The director referred to the decision by Warner Bros. to release their films in 2021 day-and-date with HBO Max in an interview with The New York Times. At the time, Christopher Nolan criticised Warner Bros. over the sudden announcement.
“The pandemic created an opportunity for streaming platforms to raise their subscriptions to record-breaking levels and also throw some of my best filmmaker friends under the bus as their movies were unceremoniously not given theatrical releases,” Spielberg said.
“They were paid off and the films were suddenly relegated to, in this case, HBO Max. The case I’m talking about. And then everything started to change.”
He added: “I think older audiences were relieved that they didn’t have to step on sticky popcorn. But I really believe those same older audiences, once they got into the theater, the magic of being in a social situation with a bunch of strangers is a tonic… it’s up to the movies to be good enough to get all the audiences to say that to each other when the lights come back up.”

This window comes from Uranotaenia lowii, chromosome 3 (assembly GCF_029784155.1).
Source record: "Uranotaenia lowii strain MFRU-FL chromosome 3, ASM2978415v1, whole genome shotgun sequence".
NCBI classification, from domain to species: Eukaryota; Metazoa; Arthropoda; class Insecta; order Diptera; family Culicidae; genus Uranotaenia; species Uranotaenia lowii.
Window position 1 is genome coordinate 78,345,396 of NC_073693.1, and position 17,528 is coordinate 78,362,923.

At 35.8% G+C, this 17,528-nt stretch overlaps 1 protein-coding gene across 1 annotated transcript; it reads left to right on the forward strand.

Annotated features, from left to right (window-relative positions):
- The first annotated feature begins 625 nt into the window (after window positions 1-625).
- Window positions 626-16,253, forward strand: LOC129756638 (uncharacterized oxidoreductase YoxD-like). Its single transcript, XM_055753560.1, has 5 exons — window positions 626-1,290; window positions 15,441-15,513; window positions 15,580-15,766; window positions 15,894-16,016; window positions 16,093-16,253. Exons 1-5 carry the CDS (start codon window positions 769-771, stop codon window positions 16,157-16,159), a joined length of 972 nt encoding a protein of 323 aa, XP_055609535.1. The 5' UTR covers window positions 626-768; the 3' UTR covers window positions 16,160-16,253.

Spielberg credited Baz Luhrmann’s Elvis as a film which gave him hope for the success of movies aimed at adults at the box office moving forward.
“I found it encouraging that Elvis broke $100million at the domestic box office,” Spielberg said. “A lot of older people went to see that film, and that gave me hope that people were starting to come back to the movies as the pandemic becomes an endemic. I think movies are going to come back. I really do.”
Spielberg’s latest feature, The Fabelmans, is set to be released in cinemas on November 23. The film is loosely based on the director’s adolescence and first years of his career, told through the story of a fictional young aspiring filmmaker called Sammy Fabelman.
Gabriel LeBelle leads the cast as Sammy, alongside Michelle Williams, Paul Dano, Seth Rogen, Judd Hirsch and Julia Butters.